Written by Ray Shaw
You would have heard of the term “software-defined”. It is now being applied to “everything” — compute, environment, storage, networking, data centres, W-LANs — and in all cases, it is about the decoupling of the control software from the hardware.
We discussed SDS and the advantages it brings to organisations. Part Two explores the benefits from an automation perspective and how utilising SDS enables organisations to further simplify infrastructure management.
The conclusion was that SDS proves value for an IT team by saving time that can be redeployed back into the business, and it also supports the overall growth of your organisation. Software defined is the future of infrastructure components and we haven’t even started looking at how this affects orchestration/automation – that’s the next story, so read on.
Automation has been a hot topic in the storage industry over the past year. If we look at the meaning of “automation”, it is basically about the use of “equipment” to automate processes. In the context of this article, it is about programmatically controlling IT systems via multiple tasks bundled into repeatable workflows to simplify systems management.
While command line interfaces (CLI) can be utilised to control storage tasks, IT admins would typically use a graphical user interface (GUI) to deploy, provision and monitor systems. But the question remains, what value do IT admins provide an organisation by completing these repetitive tasks manually?
SDS concepts help simplify the management of infrastructure; these repetitive tasks can now be performed using programming scripts to not only reduce the overhead of a given task but also to remove any human error.
The use of application programmable interfaces (APIs) in infrastructure provides IT admins with the ability to programmatically control infrastructure components via scripting languages. This has led to the opening of these APIs exposing the ability to plug into most management products available in the market today.
This adoption of open standards has led to the use of RESTful APIs along with scripting languages for Windows (PowerShell) and Linux (Python) to programmatically control infrastructure components without the use of GUIs.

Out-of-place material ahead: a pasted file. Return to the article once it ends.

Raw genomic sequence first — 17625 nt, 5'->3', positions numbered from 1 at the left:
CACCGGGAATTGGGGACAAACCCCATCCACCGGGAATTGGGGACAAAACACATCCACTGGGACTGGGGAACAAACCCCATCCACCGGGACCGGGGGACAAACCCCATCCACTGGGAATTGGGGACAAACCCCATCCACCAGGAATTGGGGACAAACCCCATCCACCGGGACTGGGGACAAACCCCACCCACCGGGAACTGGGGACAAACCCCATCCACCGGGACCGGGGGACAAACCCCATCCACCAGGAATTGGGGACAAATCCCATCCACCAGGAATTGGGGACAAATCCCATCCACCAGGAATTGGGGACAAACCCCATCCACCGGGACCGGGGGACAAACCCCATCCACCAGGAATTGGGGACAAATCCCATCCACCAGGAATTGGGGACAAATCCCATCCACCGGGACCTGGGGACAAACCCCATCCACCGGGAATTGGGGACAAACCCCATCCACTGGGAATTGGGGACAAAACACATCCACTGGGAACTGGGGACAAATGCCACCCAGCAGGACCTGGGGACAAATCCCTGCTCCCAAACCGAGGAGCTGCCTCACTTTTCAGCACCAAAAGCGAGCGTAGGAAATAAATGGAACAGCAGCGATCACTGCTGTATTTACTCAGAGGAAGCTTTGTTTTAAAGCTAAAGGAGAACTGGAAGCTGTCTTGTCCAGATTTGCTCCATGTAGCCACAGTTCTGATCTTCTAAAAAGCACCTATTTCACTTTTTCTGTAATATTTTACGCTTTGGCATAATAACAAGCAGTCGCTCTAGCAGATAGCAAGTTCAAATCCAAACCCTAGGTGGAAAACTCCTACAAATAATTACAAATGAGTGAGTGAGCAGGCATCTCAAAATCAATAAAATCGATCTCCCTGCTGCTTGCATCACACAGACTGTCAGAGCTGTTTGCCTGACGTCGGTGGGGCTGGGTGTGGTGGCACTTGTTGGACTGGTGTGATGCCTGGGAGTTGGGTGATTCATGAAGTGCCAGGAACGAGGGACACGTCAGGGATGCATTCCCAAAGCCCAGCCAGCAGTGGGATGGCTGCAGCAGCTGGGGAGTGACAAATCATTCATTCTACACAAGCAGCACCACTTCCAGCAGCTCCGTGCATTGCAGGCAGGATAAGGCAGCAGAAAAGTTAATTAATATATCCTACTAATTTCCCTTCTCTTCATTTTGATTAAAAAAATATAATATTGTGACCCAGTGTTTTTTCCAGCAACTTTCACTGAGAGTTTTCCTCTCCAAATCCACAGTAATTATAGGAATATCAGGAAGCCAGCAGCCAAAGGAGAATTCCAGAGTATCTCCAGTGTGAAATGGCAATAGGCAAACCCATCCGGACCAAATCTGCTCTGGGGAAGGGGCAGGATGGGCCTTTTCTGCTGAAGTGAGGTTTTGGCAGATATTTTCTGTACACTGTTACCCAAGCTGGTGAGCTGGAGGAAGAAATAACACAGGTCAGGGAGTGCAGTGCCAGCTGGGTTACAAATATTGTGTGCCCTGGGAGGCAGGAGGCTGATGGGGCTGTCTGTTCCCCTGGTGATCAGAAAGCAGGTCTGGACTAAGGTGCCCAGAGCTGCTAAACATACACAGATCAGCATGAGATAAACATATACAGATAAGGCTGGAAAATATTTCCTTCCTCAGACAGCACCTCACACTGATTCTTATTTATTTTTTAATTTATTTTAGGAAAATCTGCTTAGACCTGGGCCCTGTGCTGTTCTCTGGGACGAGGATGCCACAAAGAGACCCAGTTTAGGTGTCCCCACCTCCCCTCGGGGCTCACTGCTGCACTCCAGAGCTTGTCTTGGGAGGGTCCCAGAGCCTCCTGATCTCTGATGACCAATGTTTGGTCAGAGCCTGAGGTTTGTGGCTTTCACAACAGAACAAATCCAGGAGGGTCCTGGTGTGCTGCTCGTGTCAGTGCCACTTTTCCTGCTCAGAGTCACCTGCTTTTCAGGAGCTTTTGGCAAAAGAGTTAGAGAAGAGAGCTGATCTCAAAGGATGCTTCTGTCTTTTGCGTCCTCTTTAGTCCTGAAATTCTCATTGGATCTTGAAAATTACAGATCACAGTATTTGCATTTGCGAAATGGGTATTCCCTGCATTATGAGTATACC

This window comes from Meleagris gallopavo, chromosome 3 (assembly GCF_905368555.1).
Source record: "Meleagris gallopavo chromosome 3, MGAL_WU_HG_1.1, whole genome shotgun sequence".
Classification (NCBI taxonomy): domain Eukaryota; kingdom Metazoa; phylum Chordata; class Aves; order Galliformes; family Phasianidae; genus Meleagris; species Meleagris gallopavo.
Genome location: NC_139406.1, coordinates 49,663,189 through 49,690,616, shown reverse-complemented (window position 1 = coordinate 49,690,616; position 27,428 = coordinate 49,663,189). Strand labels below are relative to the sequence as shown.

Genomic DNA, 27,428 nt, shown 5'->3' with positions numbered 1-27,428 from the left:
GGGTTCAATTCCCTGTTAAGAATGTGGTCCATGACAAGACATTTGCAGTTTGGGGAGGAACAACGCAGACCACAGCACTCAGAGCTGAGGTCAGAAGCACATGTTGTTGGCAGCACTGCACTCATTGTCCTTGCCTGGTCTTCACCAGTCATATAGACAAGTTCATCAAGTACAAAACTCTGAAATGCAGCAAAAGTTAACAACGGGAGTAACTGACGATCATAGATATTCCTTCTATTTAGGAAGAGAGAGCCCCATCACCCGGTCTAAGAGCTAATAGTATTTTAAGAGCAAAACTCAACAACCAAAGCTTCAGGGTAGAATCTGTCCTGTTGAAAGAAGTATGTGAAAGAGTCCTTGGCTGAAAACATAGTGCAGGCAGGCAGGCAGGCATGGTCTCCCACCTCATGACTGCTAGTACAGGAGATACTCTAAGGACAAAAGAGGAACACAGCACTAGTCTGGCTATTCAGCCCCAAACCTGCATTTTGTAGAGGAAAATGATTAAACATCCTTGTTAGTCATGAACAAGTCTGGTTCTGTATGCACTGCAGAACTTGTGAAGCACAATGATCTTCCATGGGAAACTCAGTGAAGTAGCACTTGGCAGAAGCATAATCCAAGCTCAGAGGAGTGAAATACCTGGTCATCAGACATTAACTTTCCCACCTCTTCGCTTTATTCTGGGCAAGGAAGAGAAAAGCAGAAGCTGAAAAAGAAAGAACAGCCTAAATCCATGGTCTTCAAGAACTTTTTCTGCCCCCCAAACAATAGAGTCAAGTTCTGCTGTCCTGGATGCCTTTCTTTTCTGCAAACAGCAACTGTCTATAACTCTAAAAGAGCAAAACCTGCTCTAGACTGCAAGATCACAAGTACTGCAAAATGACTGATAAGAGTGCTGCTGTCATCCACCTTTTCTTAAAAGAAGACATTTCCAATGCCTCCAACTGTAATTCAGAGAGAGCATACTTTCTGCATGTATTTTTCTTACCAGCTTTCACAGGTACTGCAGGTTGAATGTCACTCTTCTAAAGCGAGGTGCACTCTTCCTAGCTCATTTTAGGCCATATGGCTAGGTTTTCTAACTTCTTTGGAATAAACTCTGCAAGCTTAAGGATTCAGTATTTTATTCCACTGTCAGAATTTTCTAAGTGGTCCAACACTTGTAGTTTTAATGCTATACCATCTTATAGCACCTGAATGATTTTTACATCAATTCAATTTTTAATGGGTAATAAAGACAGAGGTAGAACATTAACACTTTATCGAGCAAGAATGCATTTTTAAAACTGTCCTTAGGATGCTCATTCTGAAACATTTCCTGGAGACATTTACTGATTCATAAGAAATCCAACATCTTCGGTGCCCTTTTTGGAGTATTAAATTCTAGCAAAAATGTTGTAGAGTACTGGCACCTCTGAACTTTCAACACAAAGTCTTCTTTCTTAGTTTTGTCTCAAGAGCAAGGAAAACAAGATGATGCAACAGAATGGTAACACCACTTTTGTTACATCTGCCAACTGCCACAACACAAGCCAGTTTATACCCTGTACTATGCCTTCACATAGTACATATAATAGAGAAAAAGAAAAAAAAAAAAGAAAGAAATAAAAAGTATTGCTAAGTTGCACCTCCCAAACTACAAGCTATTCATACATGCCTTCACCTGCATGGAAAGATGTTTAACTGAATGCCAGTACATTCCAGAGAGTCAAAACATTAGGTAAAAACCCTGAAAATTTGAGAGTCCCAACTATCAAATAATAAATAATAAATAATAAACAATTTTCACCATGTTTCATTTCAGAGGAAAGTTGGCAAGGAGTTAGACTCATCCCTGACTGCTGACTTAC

Traditionally, closed APIs placed responsibility solely on the vendor to provide access to their infrastructure solution. A long lead time was required for that integration to be developed, tested and made available to the customer base. This resulted in a slow process of integration when the vendor would need to select important integration, and the customer would be sidelined if this integration was not deemed important.
Open standards address this challenge. By exposing API’s for a vendor’s technology, customers can utilise scripting tools to integrate their preferred management platform without relying on a vendor to provide that feature as part of any given software release. The adoption of RESTful APIs means that any configuration can be converted into a standard data interchangeable format, which will be processed between different vendor software/hardware products. This allows for a standard method of configuration, removing human error while being able to integrate into organisations existing management platform.
This drastically reduces complexities of integration while providing organisations with the ability to modularly plug infrastructure components into an overall solution. Again, without the challenges of compatibility or obtaining support from the vendor.
As a result, the IT workforce can spend less time managing components of a solution and configuring systems. They can instead adopt open standard APIs, along with scripting tools and management platforms, simplifying the operational management of infrastructure. This reduces the effort to monitor and maintain the overall solution and puts more focus on redeploying time back into the organisation further up the stack at the application level.
Let’s look at storage as an example. If we can programmatically control the provisioning of storage, we can reduce the complexities of:
- Selecting the location and size of a volume;
- Creating the volume on a storage array;
- Providing protection for the volume based on agreed SLA;
- Rescanning the compute hosts to provide visibility of the volume; and
- Formatting the volume filesystem to support the underlying application.
In abstracting these technical decisions, we can provide self-service capabilities to application owners to complete a provisioning task:
Q. What application will this volume be used for?
A. Billing system (taking the application requirements into consideration when creating the volume).
Q. What SLA does this volume require?
A. Gold (taking the SLA requirements when protecting the volume).
In this simplified example, we’ve taken business requirements and made technical decisions. The end user is no longer concerned with the complexities of provisioning storage. They only need to know the use case – a great example of self-service.
There’s a mandate in most organisations to do more with less. This comes back to reducing the complexity of infrastructure and adding greater value to the business by aligning IT. The utilisation of SDS coupled with automation enables the IT department to do more with fewer resources. They can focus less on infrastructure/operations and more on providing value back to the business utilising open standards, and RESTful APIs is the answer for any organisation looking to better manage their increasingly complex internal IT estates.